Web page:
The curious case of Konami, ‘PT’ and the Streisand Effect

Is this a dreadful attempt to bury the past or a cunning marketing ploy?

Konami really wants you to forget about Silent Hills. Konami wants you to forget about Silent Hills in that desperate, faintly deranged way your Aunt Debbie wants to forget about her cheating ex and his new girlfriend. There’s a lot of bluster and bullshit at first, but it abruptly descends into an angry soup of charred photographs, watery eyeliner and the snapped remains of what used to be Uncle Mike’s priceless white label collection.

Konami didn’t say much at the time – it rarely does – but as the messy divorce between it and its golden-son developer, Hideo Kojima, became ever more public and ever less dignified, its actions were loud and clear. They were deafening, actually.

We all know the story now, and the frantic scrabble behind the scenes to cut ties with anything and anyone who’d ever worked with Kojima. It was a ruthless move that saw many people lose their livelihoods, and gamers lose PT.

It’s okay – I’m not going to bang on about it again, I promise. But something happened this week and for the life of me, I cannot work out if Konami’s hit a kind of hitherto mythical level of the Streisand Effect – that is, the phenomenon that occurs when attempts to hide or censor something only serves to publicise it further – or if its efforts to purge the world of PT are, in fact, a sly and intentional marketing campaign designed to ensure we never forget the bloody thing.

PT. Credit: Kojima Productions

Briefly, for the uninitiated, Metal Gear creator Hideo Kojima’s fleeting stint on the company’s flagship horror franchise, Silent Hill, was over before it ever really got going. The game was stealth announced in 2014 by way of a nameless playable teaser – hence the name – and its simple, terrifying premise went on to spawn an entire generation of indie horrors. It was one of the most memorable game announcements ever – yes, ever – and, for a brief while anyway, things looked good for horror fans.

Trouble is, when Kojima parted ways with Konami, the publisher not only reneged on the future of Silent Hills, but it did everything to scorch the Earth of every last trace of that playable teaser. Not only did it block Sony from distributing the free demo to future fans, it also went as far as to prevent players who already had it from re-downloading, should they accidentally delete it or have their PS4 die on them.

From there on, PT has earned something of a cult status. With fans no longer able to download it, PS4s with the demo installed were selling on auction sites for two or even three times the cost of the vanilla hardware.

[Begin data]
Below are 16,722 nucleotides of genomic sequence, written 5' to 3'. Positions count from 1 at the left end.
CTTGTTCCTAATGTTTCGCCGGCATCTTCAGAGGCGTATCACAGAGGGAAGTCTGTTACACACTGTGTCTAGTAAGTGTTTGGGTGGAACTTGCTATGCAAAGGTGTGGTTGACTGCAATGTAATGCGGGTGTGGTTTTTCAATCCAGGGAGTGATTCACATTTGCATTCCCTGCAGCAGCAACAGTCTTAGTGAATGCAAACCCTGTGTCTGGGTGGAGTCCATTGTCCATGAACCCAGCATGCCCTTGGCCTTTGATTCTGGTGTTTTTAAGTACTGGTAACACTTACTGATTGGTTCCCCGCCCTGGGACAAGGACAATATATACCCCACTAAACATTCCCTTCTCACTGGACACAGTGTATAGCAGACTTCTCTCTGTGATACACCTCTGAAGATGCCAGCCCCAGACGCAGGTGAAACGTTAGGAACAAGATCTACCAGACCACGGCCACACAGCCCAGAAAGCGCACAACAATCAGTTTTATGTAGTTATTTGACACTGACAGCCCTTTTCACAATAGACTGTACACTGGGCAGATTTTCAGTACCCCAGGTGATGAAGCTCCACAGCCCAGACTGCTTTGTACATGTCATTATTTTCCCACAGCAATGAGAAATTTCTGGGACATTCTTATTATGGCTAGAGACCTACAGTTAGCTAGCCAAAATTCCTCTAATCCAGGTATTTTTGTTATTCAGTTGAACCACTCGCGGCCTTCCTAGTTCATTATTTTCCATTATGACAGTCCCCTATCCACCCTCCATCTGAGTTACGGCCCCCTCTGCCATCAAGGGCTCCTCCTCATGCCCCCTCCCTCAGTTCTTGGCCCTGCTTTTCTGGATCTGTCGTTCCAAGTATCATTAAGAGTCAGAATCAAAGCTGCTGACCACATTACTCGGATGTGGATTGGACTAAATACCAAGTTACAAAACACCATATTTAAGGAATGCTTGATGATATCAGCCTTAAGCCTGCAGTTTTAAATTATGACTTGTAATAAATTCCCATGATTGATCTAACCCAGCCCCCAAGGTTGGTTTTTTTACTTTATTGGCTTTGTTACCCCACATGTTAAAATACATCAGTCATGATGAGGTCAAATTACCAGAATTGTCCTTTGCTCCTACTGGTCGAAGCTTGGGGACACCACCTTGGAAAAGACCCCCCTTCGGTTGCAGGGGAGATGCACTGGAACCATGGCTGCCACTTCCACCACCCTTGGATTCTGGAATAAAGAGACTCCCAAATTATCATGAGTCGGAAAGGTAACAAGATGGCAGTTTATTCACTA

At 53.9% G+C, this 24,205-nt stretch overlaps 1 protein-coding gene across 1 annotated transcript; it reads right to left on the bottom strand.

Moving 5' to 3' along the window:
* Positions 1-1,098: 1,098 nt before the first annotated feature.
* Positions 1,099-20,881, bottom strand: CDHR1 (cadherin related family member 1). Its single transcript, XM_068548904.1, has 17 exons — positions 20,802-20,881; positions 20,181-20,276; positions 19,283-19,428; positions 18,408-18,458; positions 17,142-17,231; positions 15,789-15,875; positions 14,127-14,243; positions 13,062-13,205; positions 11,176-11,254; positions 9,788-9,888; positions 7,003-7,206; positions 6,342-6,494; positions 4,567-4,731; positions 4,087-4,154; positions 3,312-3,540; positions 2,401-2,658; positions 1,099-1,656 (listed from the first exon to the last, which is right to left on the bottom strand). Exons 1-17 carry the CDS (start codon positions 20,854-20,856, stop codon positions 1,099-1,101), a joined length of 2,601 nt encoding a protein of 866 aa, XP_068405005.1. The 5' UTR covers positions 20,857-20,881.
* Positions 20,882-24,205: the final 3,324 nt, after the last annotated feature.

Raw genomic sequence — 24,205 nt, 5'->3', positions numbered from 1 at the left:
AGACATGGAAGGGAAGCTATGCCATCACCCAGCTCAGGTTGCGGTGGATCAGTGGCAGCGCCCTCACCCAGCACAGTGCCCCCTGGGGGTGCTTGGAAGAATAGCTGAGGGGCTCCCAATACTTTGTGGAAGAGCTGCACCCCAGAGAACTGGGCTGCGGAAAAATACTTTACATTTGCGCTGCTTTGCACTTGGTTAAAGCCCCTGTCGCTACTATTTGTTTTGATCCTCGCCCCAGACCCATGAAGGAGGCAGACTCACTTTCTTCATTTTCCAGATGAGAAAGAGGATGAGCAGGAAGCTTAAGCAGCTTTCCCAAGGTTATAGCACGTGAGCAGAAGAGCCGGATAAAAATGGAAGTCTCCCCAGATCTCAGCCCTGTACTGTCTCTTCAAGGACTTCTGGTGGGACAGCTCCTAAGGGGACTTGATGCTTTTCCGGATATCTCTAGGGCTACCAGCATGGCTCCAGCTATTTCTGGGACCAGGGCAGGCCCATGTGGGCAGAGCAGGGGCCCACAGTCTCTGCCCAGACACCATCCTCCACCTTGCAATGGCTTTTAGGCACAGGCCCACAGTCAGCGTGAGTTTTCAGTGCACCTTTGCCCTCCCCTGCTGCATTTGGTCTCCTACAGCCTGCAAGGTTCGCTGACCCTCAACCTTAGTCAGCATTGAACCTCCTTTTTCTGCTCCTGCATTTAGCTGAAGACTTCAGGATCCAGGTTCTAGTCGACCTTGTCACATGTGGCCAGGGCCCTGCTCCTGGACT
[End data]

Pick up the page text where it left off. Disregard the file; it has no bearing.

Consequently, when the PlayStation 5 was announced, a significant subset of the game-playing public had one important question: can I take PT with me when I upgrade to next-gen?

At first, journalists in receipt of early PlayStation 5 kits excitedly relayed that yes, despite its removal from the PS Store half a decade ago, PT was indeed transferable for players looking to upgrade from their PS4s. A pal at GamesRadar even proved it was possible.

In a two-minute teaser of his own, Leon Hurley captured footage of himself transferring the demo from his existing PS4 unit to his new system, documenting the process right up until PT’s familiar icon pops up on his PS5 dashboard. He clicks it, the splash opens, and then it begins. That door swims into focus. He turns to stare at the sinister paper bag that’s turning ominously crimson from the bottom up. And then he walks through the door into the hallway. That hallway.

And then, earlier this week, Konami blocked it.

PT. Credit: Kojima Productions

It’s one thing to prevent fans from downloading the demo of a cancelled game your studio will never complete – it’s quite another, half a decade later, to flick a switch and deny thousands of happy PT owners the chance to transfer it to their new consoles. Someone, somewhere, actively intervened and demanded Sony put a stop to it. Someone, somewhere, still wants whatever Kojima once touched to burn to ashes.

At this point, it feels nothing more than malicious and spiteful, an impulsive mistake made under pressure and in bad faith and I’m so angry about it – because it’s five years later, Konami. You won. You got your way. Silent Hills is dead. And yet you’re still pulling stuff like this.

But every time it does something like this, Konami only kicks PTs corpse out of its shallow grave and exposes it all over again. If it’d just left it to rot in the shadows, dusty and forgotten… well, I wouldn’t be writing this now. Gaming sites the world over wouldn’t be reporting it. In a perverse (but admittedly satisfying) paradox, the more Konami fights to conceal PT, the harsher the spotlight that trains on it. It’s a very real, very tangible example of the Streisand Effect in full force.

Part of me wonders if it’s deliberate; few would still be talking about Silent Hills now if Konami wasn’t fighting so hard to bury it. Like its brilliant stealth reveal all those years ago, maybe this is guerilla marketing at its finest? Who knows. One thing is clear, though – the harder Konami fights to bury PT, the harder we’ll kick back to keep it alive.


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